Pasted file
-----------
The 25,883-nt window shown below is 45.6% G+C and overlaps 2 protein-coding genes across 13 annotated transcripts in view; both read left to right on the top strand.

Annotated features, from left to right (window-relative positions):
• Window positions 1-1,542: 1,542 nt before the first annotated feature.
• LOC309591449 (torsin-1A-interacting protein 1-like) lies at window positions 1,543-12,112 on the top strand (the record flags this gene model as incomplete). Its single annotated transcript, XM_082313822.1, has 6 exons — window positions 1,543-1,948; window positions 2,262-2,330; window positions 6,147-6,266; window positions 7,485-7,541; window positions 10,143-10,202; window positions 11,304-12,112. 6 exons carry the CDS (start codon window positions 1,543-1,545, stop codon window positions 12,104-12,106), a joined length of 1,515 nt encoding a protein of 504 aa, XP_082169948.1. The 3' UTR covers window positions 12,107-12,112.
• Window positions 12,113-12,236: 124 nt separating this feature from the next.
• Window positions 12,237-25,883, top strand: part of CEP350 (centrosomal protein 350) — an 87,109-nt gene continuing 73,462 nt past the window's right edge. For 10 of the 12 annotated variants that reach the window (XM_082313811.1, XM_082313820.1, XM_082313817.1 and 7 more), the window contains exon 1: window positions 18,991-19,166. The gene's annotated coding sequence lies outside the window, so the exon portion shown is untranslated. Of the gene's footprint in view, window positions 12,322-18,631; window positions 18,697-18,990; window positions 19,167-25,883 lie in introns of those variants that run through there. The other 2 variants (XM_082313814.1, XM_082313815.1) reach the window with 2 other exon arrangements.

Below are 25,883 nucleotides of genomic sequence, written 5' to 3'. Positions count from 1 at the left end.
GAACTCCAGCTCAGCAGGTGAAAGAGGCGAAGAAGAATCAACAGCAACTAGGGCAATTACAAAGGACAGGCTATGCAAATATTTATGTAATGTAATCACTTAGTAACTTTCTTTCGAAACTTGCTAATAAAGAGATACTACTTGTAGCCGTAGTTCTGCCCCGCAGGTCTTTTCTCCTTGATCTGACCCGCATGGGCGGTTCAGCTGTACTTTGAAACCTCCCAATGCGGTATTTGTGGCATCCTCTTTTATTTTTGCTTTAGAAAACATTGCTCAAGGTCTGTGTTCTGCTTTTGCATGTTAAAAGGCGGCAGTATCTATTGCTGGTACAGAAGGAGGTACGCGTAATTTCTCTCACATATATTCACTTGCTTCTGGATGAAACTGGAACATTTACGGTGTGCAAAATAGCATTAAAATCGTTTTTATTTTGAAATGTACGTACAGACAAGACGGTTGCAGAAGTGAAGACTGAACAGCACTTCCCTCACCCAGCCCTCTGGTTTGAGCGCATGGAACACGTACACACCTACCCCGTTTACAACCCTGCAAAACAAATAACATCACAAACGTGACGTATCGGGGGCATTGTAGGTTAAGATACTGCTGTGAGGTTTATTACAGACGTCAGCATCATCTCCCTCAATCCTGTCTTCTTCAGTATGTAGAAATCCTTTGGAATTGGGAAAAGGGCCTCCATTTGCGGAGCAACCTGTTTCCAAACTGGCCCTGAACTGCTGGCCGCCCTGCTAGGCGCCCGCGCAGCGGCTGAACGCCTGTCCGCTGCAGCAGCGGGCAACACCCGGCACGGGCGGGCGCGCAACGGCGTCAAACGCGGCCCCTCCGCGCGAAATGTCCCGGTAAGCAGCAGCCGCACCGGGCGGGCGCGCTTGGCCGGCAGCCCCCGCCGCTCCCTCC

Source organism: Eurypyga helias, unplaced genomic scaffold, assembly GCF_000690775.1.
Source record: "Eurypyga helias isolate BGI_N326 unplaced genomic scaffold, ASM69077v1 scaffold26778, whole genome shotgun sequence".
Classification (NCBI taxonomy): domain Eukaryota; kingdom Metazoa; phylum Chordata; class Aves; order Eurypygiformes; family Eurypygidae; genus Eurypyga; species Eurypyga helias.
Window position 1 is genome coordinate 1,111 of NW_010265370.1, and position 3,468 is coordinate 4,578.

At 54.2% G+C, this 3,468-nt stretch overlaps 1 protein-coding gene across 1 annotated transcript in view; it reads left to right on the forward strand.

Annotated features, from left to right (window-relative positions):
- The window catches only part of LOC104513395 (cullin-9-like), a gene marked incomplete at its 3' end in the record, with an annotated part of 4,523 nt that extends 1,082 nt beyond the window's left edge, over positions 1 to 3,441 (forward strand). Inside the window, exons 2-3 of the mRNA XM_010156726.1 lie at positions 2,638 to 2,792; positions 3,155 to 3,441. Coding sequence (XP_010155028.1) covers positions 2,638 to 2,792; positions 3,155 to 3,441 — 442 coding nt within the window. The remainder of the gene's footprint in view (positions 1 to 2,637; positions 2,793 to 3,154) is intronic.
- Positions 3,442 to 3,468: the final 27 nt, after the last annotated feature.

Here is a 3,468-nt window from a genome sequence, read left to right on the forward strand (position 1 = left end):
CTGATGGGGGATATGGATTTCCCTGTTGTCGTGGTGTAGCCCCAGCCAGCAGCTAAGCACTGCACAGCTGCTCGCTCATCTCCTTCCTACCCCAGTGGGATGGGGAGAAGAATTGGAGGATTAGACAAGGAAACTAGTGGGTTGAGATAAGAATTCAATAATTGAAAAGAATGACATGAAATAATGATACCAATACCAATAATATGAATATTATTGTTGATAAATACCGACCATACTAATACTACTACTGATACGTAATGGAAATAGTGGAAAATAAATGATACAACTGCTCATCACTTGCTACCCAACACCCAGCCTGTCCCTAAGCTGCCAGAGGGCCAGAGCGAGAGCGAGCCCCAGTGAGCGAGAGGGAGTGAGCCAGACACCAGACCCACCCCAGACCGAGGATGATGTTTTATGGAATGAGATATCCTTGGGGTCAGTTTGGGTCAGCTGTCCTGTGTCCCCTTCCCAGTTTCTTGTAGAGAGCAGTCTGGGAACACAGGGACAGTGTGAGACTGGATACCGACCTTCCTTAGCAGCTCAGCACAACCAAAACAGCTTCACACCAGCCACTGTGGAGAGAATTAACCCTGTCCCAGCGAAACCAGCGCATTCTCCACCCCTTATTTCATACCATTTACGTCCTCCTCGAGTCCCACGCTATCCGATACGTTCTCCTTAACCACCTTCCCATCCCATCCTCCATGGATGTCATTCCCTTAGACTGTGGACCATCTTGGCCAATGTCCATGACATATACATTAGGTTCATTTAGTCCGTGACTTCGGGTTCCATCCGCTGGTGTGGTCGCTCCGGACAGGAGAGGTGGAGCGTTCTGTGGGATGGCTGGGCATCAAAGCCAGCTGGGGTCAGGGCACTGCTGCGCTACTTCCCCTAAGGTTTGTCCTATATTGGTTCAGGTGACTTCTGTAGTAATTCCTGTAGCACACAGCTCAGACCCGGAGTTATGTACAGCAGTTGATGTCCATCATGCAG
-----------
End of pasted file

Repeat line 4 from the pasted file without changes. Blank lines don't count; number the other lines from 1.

• LOC309591449 (torsin-1A-interacting protein 1-like) lies at window positions 1,543-12,112 on the top strand (the record flags this gene model as incomplete). Its single annotated transcript, XM_082313822.1, has 6 exons — window positions 1,543-1,948; window positions 2,262-2,330; window positions 6,147-6,266; window positions 7,485-7,541; window positions 10,143-10,202; window positions 11,304-12,112. 6 exons carry the CDS (start codon window positions 1,543-1,545, stop codon window positions 12,104-12,106), a joined length of 1,515 nt encoding a protein of 504 aa, XP_082169948.1. The 3' UTR covers window positions 12,107-12,112.